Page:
Success – A Recovery Program for Writers

August 2010 issue of

ROMANCE WRITERS’ REPORT

Published by Romance Writers of America

 

Formula for success: rise early, work hard, strike oil.  J. Paul Getty

Searching for an editor who will fall in love with your writing is rather like drilling for oil… lots of time, effort, and dry holes. But when success finally comes, it may bring a new set of problems.

Before I began writing fiction, I was a toxicologist and university professor involved with addiction research, so I understand on a number of levels what a dead‑end addictive behavior is.  Imagine then my shock when I recognized elements of addiction in my own behavior after my first novel was published.

After years of rejection, I was finally beginning to receive positive recognition and comments. Which felt really good until, as the comments multiplied, their effect began to wear off more and more quickly.  In response, I began obsessively seeking additional positive reinforcement. I trolled internet review sites, googled my name and the title of my book, and began checking my Amazon ranking and my e‑mail multiple times a day. Eventually I was spending more time looking for positive feedback than I was writing. Worse, my imagination no longer teemed with the “what ifs” so essential to story‑telling.

Paradoxically, as the positive comments lost their potency, negative comments grew in their power to derail, undermining my confidence and adding to a growing paralysis.

I don’t think I’m alone in this reaction.  Former editor, current agent, Betsy Lerner points out in her book, The Forest for the Trees, that each day writers start anew working at a job that provides no certainty of the quality of their work.  Unlike the scientist, the lawyer, or the plumber, writers work in a vacuum where it’s all too easy to lose perspective.  We remain uncertain about our worth because attempting to judge our own writing, according to Lerner, “is like looking in a mirror. What is perceived likely has more to do with how we feel about ourselves than with how we look.”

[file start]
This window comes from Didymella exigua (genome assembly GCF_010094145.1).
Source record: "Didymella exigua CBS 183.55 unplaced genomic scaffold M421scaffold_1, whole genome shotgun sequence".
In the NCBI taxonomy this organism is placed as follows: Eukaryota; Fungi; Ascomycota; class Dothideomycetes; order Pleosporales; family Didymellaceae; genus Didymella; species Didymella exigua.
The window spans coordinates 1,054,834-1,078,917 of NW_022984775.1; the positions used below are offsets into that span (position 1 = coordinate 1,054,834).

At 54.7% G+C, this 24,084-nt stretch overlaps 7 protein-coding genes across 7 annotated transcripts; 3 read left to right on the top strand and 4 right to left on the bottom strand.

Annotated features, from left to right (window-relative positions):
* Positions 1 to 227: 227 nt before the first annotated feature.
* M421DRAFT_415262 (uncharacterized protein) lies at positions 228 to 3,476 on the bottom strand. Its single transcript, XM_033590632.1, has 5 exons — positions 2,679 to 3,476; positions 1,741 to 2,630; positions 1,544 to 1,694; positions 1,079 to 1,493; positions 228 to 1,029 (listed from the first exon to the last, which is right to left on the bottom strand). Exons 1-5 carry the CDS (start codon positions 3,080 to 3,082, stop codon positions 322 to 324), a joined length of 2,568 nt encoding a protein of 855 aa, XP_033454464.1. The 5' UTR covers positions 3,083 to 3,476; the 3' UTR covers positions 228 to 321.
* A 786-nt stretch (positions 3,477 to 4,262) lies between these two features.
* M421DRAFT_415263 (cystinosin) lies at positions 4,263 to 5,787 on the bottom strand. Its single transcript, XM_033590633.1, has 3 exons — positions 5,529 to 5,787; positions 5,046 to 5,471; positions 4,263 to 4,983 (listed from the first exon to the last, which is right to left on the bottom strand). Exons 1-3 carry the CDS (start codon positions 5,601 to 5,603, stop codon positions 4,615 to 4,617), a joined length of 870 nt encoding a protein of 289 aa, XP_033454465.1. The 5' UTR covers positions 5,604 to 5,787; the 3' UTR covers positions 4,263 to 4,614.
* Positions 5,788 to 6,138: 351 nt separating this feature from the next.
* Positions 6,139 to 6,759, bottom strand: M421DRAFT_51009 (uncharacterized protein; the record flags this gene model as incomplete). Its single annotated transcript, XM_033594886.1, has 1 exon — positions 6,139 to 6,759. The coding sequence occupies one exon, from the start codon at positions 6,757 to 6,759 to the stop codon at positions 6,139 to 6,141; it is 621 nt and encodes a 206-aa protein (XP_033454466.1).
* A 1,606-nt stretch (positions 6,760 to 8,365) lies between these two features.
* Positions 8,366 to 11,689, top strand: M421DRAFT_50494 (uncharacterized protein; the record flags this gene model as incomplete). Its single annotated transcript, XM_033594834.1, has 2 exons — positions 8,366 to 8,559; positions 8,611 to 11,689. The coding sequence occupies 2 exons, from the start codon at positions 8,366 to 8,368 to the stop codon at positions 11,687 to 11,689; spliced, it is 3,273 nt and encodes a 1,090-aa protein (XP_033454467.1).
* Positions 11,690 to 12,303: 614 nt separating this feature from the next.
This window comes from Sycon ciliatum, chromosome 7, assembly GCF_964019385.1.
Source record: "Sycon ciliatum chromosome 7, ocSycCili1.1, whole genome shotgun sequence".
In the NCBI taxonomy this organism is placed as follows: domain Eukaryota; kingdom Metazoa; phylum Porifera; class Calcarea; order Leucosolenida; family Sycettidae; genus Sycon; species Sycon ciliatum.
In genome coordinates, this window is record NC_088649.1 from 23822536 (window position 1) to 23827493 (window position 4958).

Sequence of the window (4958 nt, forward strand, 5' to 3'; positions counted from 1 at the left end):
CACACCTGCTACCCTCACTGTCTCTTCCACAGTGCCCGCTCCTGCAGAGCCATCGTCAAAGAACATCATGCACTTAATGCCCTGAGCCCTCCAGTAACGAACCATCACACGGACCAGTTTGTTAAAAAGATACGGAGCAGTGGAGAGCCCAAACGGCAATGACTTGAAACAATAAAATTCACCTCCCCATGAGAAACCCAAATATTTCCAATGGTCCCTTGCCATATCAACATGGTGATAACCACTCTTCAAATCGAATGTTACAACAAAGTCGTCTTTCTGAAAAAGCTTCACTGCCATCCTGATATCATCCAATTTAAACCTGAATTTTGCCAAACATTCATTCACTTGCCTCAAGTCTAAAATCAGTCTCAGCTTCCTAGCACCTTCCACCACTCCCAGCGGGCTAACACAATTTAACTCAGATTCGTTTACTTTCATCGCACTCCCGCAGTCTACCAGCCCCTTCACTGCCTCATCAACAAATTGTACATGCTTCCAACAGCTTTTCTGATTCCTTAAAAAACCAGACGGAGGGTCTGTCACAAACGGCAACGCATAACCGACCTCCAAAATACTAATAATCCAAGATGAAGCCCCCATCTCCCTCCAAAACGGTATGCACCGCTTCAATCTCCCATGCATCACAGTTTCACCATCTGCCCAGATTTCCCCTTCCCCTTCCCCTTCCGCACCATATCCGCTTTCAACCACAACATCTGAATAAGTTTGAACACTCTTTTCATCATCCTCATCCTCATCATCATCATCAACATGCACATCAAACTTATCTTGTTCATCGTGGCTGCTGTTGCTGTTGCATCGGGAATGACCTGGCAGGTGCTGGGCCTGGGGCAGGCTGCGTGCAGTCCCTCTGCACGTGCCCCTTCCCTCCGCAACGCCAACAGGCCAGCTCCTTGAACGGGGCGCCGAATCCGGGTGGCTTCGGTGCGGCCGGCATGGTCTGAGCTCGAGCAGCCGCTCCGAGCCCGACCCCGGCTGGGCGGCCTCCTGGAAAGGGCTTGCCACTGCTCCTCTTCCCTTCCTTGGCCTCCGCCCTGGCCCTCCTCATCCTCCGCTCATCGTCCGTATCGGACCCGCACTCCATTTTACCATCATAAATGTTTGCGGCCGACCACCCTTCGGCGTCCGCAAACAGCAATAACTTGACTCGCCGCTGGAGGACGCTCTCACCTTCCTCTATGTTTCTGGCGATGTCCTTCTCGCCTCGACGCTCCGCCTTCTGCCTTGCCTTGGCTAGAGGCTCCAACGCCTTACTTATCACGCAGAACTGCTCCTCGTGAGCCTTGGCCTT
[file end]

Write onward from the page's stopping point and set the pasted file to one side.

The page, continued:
Is it any wonder then that when we do receive positive feedback, we run the risk of becoming addicted to it? Further, I suspect the bigger the success, the greater the potential to be derailed by it—a far from original thought, of course. Lerner’s take on success is that it “…can engender a whole host of problems, perhaps most disastrously when the ego becomes so inflated that the writer can never quite hear her inner voice again.”

I believe the mix of praise and criticism faced by successful writers feeds into the insecurity that most artists suffer from to some degree. Consider, for example, Irving Berlin, one of the most prominent songwriters of the last century:  “The toughest thing about success is that you’ve got to keep on being a success. Talent is only a starting point in this business… someday I’ll reach for it and it won’t be there.”  Playwright Moss Hart, one of Berlin’s most successful collaborators, spoke of suffering from “success sickness.”